Tickets for the quilt raffle go on sale this week at the Ouray County Historical Museum and will soon be available at stores all over town, selling in sets of two for $5 or five for $10.
The quilt is historic because it is made from a newspaper pattern published in 1930 from fabric saved just for that purpose by Hazel Duckett Weston, mother of longtime resident Margaret Duckett, said museum volunteer Sue Hillhouse.
Hillhouse is one of a group of women who researched the background of the quilt and then made it completely by hand.
Just like today, newspapers were in trouble in the 1930s, Hillhouse said, and publishing blocks of a quilt pattern each week helped built circulation of many papers, including the Denver Post.
Quilters designed the patterns, and the one produced by the museum volunteers is titled, “The Magic Vine,” which was designed by Florence LaGanke Harris, a home economist from Ohio, Hillhouse said.
“In the 1930s, newspapers were trying to sell subscriptions, and they were very successfully publishing a quilt with a block of the week,” Hillhouse said. “They were syndicated in newspapers all over the country and kind of revived quilting.”
It was the Great Depression, she said, and women were looking for something practical that was creative and gave vent to artistic expression.
“A lot of quilts used old clothing and sometimes were fabric scraps,” she said. “So many made their clothes at home.”
Harris published her quilt patterns in the Post under the penname Nancy Page, along with stories about a fictitious Nancy Page Quilting Club where members discussed colors and patterns and traded quips.
“Florence published many of these in various newspapers and Mrs. Duckett collected patterns and fabrics for two quilts, both Nancy Page quilts,” Hillhouse said. “I picked ‘The Magic Vine’ because I thought it was prettier.”
Eleven women, including Hillhouse, worked for weeks to complete the quilt just as Hazel and other women in the community would have done.
Starting in February, the women met weekly at the Ridgway Library to appliqué the floral blocks and vine border, Hillhouse said. When the top was done, they decided the quilt had to be quilted by hand, not machine, even though many were novices. One member had an old quilting frame, so the women met in her house for the next month to quilt the top to the backing.
“The quilting finished, the scalloped edge bound and artistic quilt label with the quilt’s history was proudly attached,” Hillhouse said. The quilt will soon be on display at the museum at 420 Seventh Ave.
Hillhouse will give a presentation on the history of “The Magic Vine” quilt at a Quilters’ Tea on July 22, the first day of the museum’s Annual Quilt Show, which will run through Aug. 28. The public is invited to the tea “for a bit of Ouray quilting history and to view the show,” Hillhouse said. Tickets are $5. For reservations, call the museum at 325-4576.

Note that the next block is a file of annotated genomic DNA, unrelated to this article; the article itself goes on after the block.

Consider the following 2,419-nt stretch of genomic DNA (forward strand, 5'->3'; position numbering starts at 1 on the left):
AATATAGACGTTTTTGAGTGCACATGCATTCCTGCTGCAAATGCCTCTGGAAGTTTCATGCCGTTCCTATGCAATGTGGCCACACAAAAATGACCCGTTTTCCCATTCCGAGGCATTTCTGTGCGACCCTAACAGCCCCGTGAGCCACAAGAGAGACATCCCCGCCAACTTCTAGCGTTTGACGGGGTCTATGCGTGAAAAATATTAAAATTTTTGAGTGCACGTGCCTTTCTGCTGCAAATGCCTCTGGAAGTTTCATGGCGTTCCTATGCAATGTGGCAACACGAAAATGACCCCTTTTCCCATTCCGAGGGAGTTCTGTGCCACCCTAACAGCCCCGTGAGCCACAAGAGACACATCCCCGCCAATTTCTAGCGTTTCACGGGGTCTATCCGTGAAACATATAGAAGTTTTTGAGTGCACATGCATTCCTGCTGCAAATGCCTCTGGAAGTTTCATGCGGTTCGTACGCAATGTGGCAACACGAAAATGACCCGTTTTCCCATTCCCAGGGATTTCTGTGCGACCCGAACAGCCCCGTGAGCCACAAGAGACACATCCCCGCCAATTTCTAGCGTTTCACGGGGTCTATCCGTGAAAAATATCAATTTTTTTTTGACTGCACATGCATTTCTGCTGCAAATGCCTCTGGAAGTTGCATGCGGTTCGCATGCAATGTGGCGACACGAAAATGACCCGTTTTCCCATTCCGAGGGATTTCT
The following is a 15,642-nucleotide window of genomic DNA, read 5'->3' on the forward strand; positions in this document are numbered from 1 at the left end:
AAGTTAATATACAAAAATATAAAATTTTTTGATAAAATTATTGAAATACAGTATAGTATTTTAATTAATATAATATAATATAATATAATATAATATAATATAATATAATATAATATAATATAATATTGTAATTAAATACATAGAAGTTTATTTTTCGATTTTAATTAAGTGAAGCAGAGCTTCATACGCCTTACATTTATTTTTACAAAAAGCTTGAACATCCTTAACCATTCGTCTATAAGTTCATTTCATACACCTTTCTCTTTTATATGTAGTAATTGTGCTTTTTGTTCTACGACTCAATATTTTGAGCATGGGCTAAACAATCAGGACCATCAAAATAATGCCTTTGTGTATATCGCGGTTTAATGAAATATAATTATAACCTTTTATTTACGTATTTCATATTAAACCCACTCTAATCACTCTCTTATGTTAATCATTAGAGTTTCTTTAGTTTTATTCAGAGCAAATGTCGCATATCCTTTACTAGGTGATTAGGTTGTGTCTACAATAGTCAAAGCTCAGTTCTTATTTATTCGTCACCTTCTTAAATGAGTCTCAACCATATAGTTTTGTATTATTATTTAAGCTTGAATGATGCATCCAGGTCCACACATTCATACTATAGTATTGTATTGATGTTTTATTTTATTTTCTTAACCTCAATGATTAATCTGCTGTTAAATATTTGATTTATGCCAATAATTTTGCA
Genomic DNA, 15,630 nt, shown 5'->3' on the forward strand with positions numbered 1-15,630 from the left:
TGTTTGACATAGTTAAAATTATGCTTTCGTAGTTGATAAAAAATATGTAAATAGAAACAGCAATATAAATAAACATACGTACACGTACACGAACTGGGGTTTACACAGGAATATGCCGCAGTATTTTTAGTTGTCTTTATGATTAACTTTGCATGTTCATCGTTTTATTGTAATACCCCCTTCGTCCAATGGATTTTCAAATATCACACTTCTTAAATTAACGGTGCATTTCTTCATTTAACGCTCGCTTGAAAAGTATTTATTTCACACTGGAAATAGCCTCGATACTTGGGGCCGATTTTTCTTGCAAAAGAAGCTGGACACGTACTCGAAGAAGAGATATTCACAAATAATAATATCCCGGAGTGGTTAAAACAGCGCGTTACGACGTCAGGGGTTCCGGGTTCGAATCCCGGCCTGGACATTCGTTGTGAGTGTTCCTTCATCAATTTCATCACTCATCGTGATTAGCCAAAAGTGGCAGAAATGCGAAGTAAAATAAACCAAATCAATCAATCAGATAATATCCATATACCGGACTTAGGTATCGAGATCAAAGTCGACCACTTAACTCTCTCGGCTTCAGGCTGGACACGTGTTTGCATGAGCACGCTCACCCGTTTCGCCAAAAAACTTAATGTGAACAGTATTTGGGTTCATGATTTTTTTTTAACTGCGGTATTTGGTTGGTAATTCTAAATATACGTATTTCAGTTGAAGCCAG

An excerpt from Hillhouse’s presentation gives a glimpse into Ouray County’s quilting past:
“Newspaper quilt patterns of the 1930s filled a need and entertained thousands of women in the U.S., including Hazel Duckett Weston of Ridgway. Hazel was the grandmother of Roger Duckett when Roger’s family ran the Pioneer Market in Ridgway.
“Quilt patterns by many designers were published weekly in newspapers in rural states of the country. The Kansas City Star began the syndicated patterns in 1926 but soon thereafter, many other newspapers picked up on the idea because the patterns were responsible for selling newspapers during the Great Depression of the 1930s.
“The patterns renewed an interest in American women in the folk art of quilting and provided quilts that could be used in a most practical way for the family…the outcome was a rebirth in interest in this art form which has continued and blossomed today.”
The group who made the quilt is about half from Ridgway and half from Ouray. Ridgway quilters, including Hillhouse, were Joan Chismire, Joan Moyer, Sandy Michaud, Norma Shafer, and Mary Stapleton. Ouray quilters were Susie Opdahl, Nancy Rule, Margaret Metzger, Britta Rueschoff, and Marianne Zegers.
As the women took on the project, they found unexpected rewards as they recreated history, Hillhouse said.
“We found it a social gathering, as women have loved to do for years and years,” she said. “We even found as we sat around the frame that this is such a neat way to get together and share what is going on in your life. It’s a real friendship builder.”
Many of the women had never quilted before, Hillhouse said, but that’s the way it would have been back in Hazel’s day.
“There’s a variation in skill level on the quilt, but that’s the way it would have been back then, because not everyone was an expert,” she said.
When the quilt was finished, washed and laid out to dry, Hillhouse said the women were all stunned at its beauty.
Maria Jones, director of the museum, said though the annual Jeep Raffle is the best known drawing during Oktoberfest, the quilt raffle has grown in popularity over the years.
The museum will also raffle off a replica of a 1950 Electra bicycle, which Jones called “gorgeous.”
All three raffles will be held at the communitywide Oktoberfest celebration on Oct. 3 from 6 to 10 p.m. at the Ouray Community Center.